Expert reveals how to protect your car from water damage

Car in drops of water after rain

In the past month, Storm Babet and Storm Ciaran have caused havoc on UK roads. This has led to National Scrap Car reporting that they have an increase in people scrapping their car due to water damage.

According to Reach and Rescue around five million people live in flood-risk areas in the UK. This could potentially get worse with ongoing climate change, so more people might have to get used to driving on flood-prone roads.

In light of this, Dorry Potter, car expert at National Scrap Car, has come up with five tips on how to protect your car from water damage.

The potential cost of water damage

A vehicle is an expensive piece of machinery to repair if damaged; some parts cost more than others. If your vehicle is the result of extreme water damage then the likelihood of repairing or selling is relatively slim, meaning most vehicles will eventually be scrapped. Here are the areas of your car that are particularly vulnerable to the elements for you to look out for…


Without a fully functioning engine, you have no vehicle. Having a water-damaged engine can be very costly, with minor damage setting you back up to £1000, and major damage significantly more. Engines often get flooded when the flood water is that high it goes above your headlights.


To ensure your vehicle is safe for yourself and other road users, fully working brakes are crucial. Water getting into the brake fluid can reduce efficiency by corroding pipes in the braking system, this can ultimately increase your vehicle’s stopping time.

Vehicle electrics

A big problem to think about if your car gets flooded is your vehicle electrics. Water can corrode the pins within electrical connections, which causes them to lose their conductivity. Signs of water damage to your vehicle’s electrics are your infotainment system failing or not working like it usually does.

Inside your vehicle

Getting water inside your vehicle can cause a number of problems, most of all it can make your car feel damp. Wet seats can be hard to dry especially if they have been soaked, and mould can easily appear when the vehicle gets cold at night. This could cause a health hazard making your car unusable and dangerous to your health.

5 tips for navigating the winter storms

1. Assess the conditions

If you’re in a position where you’re debating driving through deep water it’s important to assess the conditions. Going in without checking could lead to the water being deeper than you expected. You could easily lose control of your vehicle and have to abandon it, causing severe damage.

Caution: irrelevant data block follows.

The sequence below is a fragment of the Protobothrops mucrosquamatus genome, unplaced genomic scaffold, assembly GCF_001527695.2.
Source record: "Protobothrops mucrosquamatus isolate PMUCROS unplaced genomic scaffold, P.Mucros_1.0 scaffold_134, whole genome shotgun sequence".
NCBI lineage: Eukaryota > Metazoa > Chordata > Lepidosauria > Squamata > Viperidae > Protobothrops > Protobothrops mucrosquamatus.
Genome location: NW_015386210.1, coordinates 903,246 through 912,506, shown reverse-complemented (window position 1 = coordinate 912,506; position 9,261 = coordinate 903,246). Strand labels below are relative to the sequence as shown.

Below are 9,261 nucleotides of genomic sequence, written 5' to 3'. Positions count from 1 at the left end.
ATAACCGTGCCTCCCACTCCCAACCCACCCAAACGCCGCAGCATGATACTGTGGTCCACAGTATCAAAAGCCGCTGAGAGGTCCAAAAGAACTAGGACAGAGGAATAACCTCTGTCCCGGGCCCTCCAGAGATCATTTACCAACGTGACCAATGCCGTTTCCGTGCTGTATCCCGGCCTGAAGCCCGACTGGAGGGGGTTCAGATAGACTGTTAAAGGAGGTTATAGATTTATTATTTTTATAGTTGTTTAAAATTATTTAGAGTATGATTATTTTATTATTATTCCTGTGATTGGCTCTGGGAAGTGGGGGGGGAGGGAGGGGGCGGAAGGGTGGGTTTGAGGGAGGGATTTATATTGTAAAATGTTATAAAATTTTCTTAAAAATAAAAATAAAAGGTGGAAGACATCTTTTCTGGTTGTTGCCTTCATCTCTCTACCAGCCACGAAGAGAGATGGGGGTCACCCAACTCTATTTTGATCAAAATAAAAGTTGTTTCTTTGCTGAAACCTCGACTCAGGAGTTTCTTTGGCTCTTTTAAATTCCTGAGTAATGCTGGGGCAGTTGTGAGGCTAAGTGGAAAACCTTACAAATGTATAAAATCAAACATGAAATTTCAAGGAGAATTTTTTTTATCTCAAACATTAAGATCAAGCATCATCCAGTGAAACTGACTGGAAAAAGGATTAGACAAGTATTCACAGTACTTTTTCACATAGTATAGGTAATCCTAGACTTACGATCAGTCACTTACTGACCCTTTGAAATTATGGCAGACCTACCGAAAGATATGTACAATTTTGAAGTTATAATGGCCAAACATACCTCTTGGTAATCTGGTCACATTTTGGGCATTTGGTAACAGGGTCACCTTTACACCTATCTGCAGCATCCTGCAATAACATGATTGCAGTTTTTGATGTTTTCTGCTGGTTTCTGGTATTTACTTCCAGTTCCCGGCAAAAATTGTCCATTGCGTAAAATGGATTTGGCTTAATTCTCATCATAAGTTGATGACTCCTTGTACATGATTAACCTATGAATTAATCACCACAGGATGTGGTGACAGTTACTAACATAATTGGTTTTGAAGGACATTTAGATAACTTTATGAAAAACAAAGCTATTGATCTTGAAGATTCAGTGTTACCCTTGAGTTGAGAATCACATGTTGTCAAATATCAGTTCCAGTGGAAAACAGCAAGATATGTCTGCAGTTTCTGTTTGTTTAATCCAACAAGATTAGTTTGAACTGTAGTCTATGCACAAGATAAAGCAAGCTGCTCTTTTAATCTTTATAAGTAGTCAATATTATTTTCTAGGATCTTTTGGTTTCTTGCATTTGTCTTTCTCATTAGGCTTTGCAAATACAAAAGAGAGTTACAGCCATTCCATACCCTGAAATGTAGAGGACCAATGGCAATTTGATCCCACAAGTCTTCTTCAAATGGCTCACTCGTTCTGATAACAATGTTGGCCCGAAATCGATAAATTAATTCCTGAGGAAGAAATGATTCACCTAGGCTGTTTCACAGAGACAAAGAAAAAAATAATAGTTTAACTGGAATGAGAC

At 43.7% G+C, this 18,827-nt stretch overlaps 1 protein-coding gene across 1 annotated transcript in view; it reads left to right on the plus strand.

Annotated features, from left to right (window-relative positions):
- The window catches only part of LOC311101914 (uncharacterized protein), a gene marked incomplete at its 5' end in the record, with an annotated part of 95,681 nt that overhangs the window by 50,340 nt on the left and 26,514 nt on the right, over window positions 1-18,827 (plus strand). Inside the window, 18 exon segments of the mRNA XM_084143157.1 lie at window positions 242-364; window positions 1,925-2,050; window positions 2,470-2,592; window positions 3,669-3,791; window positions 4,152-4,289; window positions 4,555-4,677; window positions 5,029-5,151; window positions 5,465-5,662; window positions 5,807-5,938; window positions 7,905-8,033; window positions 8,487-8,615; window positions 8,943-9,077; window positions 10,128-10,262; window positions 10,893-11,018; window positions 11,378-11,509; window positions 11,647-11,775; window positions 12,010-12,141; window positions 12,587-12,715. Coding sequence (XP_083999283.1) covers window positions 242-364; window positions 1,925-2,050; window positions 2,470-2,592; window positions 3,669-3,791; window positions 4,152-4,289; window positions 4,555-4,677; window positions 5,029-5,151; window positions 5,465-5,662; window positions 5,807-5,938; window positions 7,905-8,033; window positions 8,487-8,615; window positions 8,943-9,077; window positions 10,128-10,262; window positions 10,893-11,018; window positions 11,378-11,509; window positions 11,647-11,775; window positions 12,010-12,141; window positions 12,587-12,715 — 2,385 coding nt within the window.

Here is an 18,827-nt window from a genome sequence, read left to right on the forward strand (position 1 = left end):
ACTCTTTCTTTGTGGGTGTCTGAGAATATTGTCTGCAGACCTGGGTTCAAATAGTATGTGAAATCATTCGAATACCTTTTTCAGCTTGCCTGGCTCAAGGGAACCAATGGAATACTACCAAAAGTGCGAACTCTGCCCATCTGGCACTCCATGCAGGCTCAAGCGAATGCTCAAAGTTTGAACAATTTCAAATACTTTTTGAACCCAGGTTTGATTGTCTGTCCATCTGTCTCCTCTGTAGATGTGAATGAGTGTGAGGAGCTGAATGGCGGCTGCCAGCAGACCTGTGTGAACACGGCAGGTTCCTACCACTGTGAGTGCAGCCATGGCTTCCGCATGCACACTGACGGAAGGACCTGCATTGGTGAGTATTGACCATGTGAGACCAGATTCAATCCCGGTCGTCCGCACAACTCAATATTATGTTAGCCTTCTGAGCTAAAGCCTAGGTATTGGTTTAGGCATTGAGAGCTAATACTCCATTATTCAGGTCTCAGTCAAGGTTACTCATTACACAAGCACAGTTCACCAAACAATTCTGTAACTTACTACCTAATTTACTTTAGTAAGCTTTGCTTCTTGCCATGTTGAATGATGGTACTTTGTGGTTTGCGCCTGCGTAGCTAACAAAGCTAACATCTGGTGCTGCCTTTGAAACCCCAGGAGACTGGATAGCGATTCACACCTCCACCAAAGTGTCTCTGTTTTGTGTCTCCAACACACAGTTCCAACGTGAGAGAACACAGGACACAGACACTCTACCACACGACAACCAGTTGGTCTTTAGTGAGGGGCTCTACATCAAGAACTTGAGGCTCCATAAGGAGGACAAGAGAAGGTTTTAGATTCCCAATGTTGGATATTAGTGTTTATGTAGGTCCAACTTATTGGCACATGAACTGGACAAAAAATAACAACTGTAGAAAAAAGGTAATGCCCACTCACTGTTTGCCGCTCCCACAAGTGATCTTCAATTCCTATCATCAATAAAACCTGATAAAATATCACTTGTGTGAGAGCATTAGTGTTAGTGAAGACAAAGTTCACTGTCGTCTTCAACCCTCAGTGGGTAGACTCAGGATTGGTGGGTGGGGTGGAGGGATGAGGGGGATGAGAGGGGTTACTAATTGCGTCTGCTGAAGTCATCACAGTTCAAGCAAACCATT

Make sure the water doesn’t exceed over a quarter of your tire size; if it does then you shouldn’t attempt to drive through. If the water is deep enough to make your car float, then this could even be a danger to life risk as it might hinder your escape and sweep you away from the road.

2. Stay in first gear

When approaching a flooded part of the road, put your vehicle into first gear and move very slowly forward. You shouldn’t go faster than 1-2mph as going into the water too quickly could cause the car to aquaplane. This will result in the driver losing control of the vehicle due to the wheel losing traction. It also allows you to drive at high revs, which ultimately means that less water will enter your exhaust. If a substantial amount of water was to enter your exhaust, it could cripple your vehicle.

3. Store your car on high ground

There’s every chance that if a flood were to occur, it might happen near your home, resulting in your vehicle flooding when you are not inside. If severe weather is forecasted, then try and park your vehicle on high ground. If there are any parking spaces up hilly areas or in places you know don’t or rarely flood then try and keep your car there to ensure it’s safe from potential damage.

If high ground is not possible, then park your car in an enclosed space. A garage would be ideal as it would stop external debris from damaging your vehicle. You can also defend your garage from flooding using sandbags.

4. Avoid low-lying routes

When it comes to flooding, it will often be the low-lying areas that flood first. So, if you really need to make a trip, try and plan to drive on roads that are higher up. Especially if you are driving locally, you probably have a good knowledge of what roads are prone to flooding. Avoiding these will protect your vehicle from any potential water damage.

5. Remove any car documents and valuables

If the worst does happen and your car floods, then make sure documents are removed from your car as this will save you a lot of stress. If your car insurance does cover water damage, you will at least have the peace of mind that no documents have been destroyed and your car will be repaired. At the same time, valuables can make a water-damaged vehicle even more costly. Not leaving valuables in your car overnight or remembering to take them out if your car does flood is a key tip.


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